‘Out of the silence something begins to speak to us. Previously we could hear speech only with our ears, but now words resound in our souls. An inner speech, an inner word, is disclosed to us. The first time we experience this we feel supremely blessed. Our outer world is suffused with an inner light. A second life begins for us. A divine, bliss-bestowing world streams through us.’
The Rudolf Steiner Archive
Anthroposophical Society in America — Rudolf Steiner
How to Know Higher Worlds: A Modern Path of Initiation (1904)
Rudolf Steiner.
In Summary

Your spiritual senses are as real as the sight with which you see these written words. Nurture and cultivate these higher senses, and you will witness otherworldly colours, meaning, souls, spectres and secrets.


Esotericism has had many modern advocates, though few, if any, as terrifyingly articulate, well-read, prolific, and influential as Austrian philosopher Rudolf Steiner. His collected works include over 300 volumes, and he founded both Anthroposophy and the Waldorf education system while simultaneously impacting fields as diverse as medicine, agriculture, biology and architecture. Even Theosophy, a movement he never officially joined, and later dramatically split away from, nonetheless remains highly influenced by him to this day. Steiner also claimed to be prophetically clairvoyant – perhaps best exemplified in his powerful and public denunciation of Hitler long before the rest of the world recognised the extent of his agenda or his evil.

Heavily influenced by famed poet and scientist Johann Wolfgang von Goethe, Steiner sought to create a spiritual science that described the non-material world in precise, objective terms. This is what initially brought him to the attention of the Theosophical movement, in which he quickly became a powerful figure before splitting off to help found the more philosophically Western Anthroposophical Society in 1912. It was during his Theosophical foray, however, that he published How to Know Higher Worlds in 1904, laying out his essential vision for how we may become initiated into the knowledge of these designated realms.


Just as our senses of sight, hearing, smell, taste and touch reveal the natural world to us, our spiritual senses likewise can reveal non-physical, higher worlds. And as these five senses form the foundation for natural science, so too can our higher senses help us construct a spiritual science. Just as natural scientists are rigorously educated to restructure their current world views in order to perceive otherwise unknown scientific laws, the spiritual scientist must undertake necessary preparations to be able to observe what the rest of us remain blind to. To nurture their spiritual sense organs involves cultivating genuine humility, sustaining a sense of holy curiosity, maintaining a rich and peaceful inner life, daily meditative practice, and exhibiting a willingness to listen and withhold judgement. Moreover, once on this path, we near completion of what Steiner defines as the first stage of spiritual development: Preparation. At this point the second stage of Illumination can spring as we begin to meditate with increasing intensity upon the world using these our newfound spiritual sense organs. For example, we might focus at length on an object, such as a candle or a chair, until we see past its matter and atoms to perceive its deeper spiritual forms and colours. But this ‘higher’ sense of sight is analogous only to our earthly eyesight; to attempt to convey this to someone who has not experienced it for themselves would be like trying to describe colour to a blind man.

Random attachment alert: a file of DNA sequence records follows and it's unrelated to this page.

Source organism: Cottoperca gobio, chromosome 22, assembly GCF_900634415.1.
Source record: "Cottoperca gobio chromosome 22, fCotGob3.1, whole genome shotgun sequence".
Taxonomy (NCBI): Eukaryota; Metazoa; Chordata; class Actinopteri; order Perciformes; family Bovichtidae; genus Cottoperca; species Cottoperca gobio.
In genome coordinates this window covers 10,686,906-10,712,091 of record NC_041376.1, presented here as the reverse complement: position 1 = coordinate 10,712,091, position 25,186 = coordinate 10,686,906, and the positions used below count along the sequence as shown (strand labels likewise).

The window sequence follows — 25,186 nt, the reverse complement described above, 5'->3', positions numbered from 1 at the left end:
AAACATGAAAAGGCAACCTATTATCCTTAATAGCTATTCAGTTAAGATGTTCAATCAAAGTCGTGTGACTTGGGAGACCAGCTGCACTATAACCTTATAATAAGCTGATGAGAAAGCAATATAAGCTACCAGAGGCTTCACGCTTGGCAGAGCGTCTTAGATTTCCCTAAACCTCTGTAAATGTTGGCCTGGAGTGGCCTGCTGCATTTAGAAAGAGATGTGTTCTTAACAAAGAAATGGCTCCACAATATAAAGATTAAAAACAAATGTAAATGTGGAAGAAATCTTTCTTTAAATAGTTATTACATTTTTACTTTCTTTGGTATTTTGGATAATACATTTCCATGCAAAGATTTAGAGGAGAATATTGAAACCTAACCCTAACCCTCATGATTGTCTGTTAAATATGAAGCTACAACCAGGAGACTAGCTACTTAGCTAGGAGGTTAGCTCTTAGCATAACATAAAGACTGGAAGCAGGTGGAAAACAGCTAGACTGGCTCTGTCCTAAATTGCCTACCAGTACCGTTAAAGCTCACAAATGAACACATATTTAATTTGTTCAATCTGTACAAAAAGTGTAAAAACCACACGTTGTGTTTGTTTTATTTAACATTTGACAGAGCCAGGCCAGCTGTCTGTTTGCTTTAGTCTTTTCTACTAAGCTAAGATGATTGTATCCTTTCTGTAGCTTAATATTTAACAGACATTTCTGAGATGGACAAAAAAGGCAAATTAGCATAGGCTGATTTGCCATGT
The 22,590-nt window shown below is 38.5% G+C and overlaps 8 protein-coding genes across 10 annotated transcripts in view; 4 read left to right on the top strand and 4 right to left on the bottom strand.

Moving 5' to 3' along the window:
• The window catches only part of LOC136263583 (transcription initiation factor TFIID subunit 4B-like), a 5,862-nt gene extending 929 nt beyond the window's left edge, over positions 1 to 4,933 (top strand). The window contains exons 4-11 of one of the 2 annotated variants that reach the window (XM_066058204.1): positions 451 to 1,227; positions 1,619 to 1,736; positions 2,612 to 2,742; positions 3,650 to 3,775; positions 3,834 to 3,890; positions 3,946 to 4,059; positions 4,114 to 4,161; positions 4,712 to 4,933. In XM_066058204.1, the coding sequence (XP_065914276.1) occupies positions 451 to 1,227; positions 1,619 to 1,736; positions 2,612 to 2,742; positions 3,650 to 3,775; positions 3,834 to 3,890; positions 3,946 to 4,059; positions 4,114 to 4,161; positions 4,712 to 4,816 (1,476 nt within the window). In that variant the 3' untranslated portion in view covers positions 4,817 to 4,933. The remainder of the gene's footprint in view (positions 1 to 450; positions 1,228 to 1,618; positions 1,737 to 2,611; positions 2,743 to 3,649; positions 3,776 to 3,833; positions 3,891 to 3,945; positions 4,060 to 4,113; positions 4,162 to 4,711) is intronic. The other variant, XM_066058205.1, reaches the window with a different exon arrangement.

These stages often (though not always) flow sequentially, leading to the third stage of Initiation. Here we encounter trials, mysteries, secret scripts and lucid dreams, increasing in certainty and clarity as our prejudices are burnt away by swelling glimpses of and union with the higher world. Dozens of dimensions now replace the original three. We see everywhere brighter colours, higher forms, souls, etheric bodies, spirit entities and guardians of the threshold (who are the manifestations of our spiritual successes and failures, and who prevent us from moving on to the higher levels until we have returned, like Bodhisattvas, to bring others along with us). We now see worlds within and beyond our own – for example, we see that the spiritual atmosphere of a hospital is different from a dance hall and that a loving action is accompanied by different astral phenomena than a hateful one.


How to Know Higher Worlds suggests a way forward for those who struggle with the proverbial science versus religion debate. While Steiner has received his fair share of accusations of pseudoscience (like anyone who dares to speak about esoteric subjects), his overall philosophical and literary sophistication give him an unusual air of respectability in academic circles that many find refreshing and helpful.

Steiner’s work is also surprisingly accessible to newcomers in terms of both readability and practice. Indeed, he believes anyone can undertake spiritual science, not just the educated or elite. As Steiner writes, ‘Esoteric or inner knowledge is no different from other kinds of human knowledge and ability. It is a mystery for the average person only to the extent that writing is a mystery for those who have not yet learned to write.’

Further Reading By This Author

Steiner was a prodigious author, and it would be futile to attempt to quickly summarise his many works. However, The Philosophy of Freedom, Theosophy, The Way of Initiation, and An Outline of Occult Science remain popular favorites for those looking for that crucial next step in their Steiner initiation.

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